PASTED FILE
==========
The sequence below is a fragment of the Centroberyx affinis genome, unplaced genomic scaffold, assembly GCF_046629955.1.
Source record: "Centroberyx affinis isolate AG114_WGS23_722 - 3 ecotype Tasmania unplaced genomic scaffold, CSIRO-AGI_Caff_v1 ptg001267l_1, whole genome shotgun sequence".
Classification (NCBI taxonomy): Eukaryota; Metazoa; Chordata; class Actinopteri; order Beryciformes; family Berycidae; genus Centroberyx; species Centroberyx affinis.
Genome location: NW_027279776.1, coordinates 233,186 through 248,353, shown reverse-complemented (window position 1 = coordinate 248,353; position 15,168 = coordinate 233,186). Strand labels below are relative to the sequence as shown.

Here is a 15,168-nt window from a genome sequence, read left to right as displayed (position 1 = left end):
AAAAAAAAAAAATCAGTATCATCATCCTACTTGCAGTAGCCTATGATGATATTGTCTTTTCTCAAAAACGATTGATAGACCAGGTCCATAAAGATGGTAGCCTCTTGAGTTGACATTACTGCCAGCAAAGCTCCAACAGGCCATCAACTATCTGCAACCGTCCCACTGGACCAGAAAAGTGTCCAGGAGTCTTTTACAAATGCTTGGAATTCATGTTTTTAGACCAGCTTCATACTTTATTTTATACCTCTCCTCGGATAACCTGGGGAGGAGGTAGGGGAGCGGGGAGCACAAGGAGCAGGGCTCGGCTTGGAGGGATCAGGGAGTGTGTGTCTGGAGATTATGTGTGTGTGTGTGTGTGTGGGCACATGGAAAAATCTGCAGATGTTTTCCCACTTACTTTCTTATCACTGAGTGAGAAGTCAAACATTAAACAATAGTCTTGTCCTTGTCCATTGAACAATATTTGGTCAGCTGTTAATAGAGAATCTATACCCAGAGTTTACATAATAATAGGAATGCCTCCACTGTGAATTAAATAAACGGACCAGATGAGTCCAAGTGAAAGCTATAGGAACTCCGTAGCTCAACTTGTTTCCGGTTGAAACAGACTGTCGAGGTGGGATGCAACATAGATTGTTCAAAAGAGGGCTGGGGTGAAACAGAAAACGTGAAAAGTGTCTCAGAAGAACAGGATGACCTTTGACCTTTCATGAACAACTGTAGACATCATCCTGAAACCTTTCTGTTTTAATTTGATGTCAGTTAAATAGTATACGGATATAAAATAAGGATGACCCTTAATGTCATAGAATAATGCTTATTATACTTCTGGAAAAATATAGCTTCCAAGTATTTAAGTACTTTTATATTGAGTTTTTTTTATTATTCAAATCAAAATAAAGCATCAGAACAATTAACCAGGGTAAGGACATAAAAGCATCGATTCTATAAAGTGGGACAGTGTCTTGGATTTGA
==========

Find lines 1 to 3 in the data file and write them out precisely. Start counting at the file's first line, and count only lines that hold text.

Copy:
The sequence below is a fragment of the Centroberyx affinis genome, unplaced genomic scaffold, assembly GCF_046629955.1.
Source record: "Centroberyx affinis isolate AG114_WGS23_722 - 3 ecotype Tasmania unplaced genomic scaffold, CSIRO-AGI_Caff_v1 ptg001267l_1, whole genome shotgun sequence".
Classification (NCBI taxonomy): Eukaryota; Metazoa; Chordata; class Actinopteri; order Beryciformes; family Berycidae; genus Centroberyx; species Centroberyx affinis.